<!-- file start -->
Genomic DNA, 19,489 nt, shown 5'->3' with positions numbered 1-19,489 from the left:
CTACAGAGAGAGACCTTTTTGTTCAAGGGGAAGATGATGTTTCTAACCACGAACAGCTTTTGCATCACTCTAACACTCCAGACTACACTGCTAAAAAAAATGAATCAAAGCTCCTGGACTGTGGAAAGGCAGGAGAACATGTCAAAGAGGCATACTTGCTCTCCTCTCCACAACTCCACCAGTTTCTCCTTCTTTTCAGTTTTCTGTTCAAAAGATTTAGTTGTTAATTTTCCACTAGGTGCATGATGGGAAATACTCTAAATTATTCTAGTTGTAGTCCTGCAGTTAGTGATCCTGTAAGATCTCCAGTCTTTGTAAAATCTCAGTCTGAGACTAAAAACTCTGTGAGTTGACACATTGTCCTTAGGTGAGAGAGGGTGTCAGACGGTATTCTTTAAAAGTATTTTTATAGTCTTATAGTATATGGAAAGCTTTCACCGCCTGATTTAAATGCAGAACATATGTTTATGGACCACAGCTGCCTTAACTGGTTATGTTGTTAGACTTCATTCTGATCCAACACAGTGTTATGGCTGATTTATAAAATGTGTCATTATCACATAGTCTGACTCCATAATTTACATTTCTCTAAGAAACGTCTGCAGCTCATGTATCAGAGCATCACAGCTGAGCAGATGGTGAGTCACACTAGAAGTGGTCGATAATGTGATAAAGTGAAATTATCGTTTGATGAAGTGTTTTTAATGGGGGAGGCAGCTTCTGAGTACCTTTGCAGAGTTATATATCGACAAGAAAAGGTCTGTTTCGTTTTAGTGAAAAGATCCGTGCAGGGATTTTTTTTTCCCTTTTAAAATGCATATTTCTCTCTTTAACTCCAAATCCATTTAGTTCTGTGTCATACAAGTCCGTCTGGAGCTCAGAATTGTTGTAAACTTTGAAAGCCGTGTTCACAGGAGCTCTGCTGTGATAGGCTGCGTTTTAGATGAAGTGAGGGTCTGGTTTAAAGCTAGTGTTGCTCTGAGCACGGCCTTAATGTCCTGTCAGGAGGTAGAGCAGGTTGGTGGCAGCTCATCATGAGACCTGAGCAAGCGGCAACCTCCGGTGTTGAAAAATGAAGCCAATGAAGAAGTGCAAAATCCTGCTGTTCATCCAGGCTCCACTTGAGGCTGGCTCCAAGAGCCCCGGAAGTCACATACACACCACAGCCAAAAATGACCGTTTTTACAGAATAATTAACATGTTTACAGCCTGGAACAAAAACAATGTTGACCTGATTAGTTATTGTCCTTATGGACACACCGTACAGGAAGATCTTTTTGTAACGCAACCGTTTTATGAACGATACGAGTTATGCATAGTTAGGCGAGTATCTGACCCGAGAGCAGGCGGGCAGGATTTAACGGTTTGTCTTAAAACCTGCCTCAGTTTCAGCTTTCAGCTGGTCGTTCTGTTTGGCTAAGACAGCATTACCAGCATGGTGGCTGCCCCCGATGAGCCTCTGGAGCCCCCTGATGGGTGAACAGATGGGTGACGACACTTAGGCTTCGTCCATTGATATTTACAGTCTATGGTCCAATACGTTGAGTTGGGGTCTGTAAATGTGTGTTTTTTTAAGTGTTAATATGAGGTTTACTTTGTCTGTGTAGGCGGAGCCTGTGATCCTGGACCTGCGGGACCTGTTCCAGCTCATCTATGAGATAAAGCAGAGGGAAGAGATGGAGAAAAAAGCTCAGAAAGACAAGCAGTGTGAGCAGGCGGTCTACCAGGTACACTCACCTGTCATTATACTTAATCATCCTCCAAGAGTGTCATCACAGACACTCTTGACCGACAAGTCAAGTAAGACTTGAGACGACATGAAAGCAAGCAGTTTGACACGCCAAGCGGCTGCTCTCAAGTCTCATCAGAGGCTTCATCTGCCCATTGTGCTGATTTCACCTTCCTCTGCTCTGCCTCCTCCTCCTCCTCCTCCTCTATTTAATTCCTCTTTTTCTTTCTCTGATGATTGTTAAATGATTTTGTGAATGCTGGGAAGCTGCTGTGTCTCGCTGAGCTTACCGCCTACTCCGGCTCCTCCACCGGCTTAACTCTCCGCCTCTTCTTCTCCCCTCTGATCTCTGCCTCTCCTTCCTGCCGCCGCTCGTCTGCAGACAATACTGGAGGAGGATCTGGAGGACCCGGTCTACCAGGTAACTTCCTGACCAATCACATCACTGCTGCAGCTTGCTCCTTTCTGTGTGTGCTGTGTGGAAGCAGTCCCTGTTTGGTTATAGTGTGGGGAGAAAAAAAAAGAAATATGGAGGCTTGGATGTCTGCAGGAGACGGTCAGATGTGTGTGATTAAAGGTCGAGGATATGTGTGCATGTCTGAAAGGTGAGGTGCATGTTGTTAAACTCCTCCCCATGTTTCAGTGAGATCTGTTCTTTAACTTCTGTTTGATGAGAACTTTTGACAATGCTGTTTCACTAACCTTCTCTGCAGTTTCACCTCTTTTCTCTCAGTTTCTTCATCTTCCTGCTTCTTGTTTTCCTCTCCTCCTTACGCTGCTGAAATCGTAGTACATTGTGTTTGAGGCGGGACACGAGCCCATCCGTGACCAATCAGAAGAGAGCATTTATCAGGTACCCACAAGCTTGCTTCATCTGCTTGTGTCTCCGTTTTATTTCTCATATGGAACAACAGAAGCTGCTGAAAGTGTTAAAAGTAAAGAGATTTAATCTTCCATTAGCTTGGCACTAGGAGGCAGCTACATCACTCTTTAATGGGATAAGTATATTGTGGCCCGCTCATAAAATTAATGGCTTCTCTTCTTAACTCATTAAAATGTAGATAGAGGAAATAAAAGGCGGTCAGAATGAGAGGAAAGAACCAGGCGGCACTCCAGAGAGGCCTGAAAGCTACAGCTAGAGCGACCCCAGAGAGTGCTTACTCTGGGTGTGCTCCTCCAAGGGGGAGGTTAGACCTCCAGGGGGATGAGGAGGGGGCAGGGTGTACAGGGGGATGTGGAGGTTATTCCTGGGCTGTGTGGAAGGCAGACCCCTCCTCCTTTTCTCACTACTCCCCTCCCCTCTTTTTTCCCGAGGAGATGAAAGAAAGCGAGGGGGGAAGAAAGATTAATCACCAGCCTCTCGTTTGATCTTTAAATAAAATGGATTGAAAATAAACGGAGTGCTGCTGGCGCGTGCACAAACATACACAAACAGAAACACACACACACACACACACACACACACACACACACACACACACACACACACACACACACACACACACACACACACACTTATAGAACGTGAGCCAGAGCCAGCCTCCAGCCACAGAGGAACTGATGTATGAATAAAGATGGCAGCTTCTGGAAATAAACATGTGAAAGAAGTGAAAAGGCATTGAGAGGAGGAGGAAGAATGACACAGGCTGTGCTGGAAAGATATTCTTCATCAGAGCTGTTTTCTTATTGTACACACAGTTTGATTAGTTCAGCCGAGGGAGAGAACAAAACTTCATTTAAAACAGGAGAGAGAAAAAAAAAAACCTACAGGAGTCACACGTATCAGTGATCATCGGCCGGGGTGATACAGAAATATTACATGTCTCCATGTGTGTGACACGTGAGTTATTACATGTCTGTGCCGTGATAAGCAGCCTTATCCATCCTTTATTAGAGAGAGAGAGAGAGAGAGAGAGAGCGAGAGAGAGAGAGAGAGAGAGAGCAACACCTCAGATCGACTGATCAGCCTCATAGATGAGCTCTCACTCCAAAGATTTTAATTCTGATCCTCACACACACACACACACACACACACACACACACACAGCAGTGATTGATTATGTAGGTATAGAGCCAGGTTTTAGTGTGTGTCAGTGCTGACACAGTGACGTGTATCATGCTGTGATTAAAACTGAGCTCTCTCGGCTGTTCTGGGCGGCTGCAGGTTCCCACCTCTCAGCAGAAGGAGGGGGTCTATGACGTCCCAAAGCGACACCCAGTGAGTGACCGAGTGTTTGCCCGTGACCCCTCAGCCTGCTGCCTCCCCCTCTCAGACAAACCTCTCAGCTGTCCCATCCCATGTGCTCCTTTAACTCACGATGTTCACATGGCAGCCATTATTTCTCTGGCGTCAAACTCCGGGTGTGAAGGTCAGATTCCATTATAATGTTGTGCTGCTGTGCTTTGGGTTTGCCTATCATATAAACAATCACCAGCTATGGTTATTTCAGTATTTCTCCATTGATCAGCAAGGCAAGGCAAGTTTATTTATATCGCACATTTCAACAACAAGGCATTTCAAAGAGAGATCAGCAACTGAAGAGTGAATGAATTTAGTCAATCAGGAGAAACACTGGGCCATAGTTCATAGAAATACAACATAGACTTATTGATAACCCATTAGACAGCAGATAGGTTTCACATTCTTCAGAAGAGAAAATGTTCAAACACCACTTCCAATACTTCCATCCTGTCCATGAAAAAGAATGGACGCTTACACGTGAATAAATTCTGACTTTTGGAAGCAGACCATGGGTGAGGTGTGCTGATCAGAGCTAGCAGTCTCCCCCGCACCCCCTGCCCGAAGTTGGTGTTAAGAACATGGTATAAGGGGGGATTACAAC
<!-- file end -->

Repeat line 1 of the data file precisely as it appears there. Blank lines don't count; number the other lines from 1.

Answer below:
Genomic DNA, 19,489 nt, shown 5'->3' with positions numbered 1-19,489 from the left: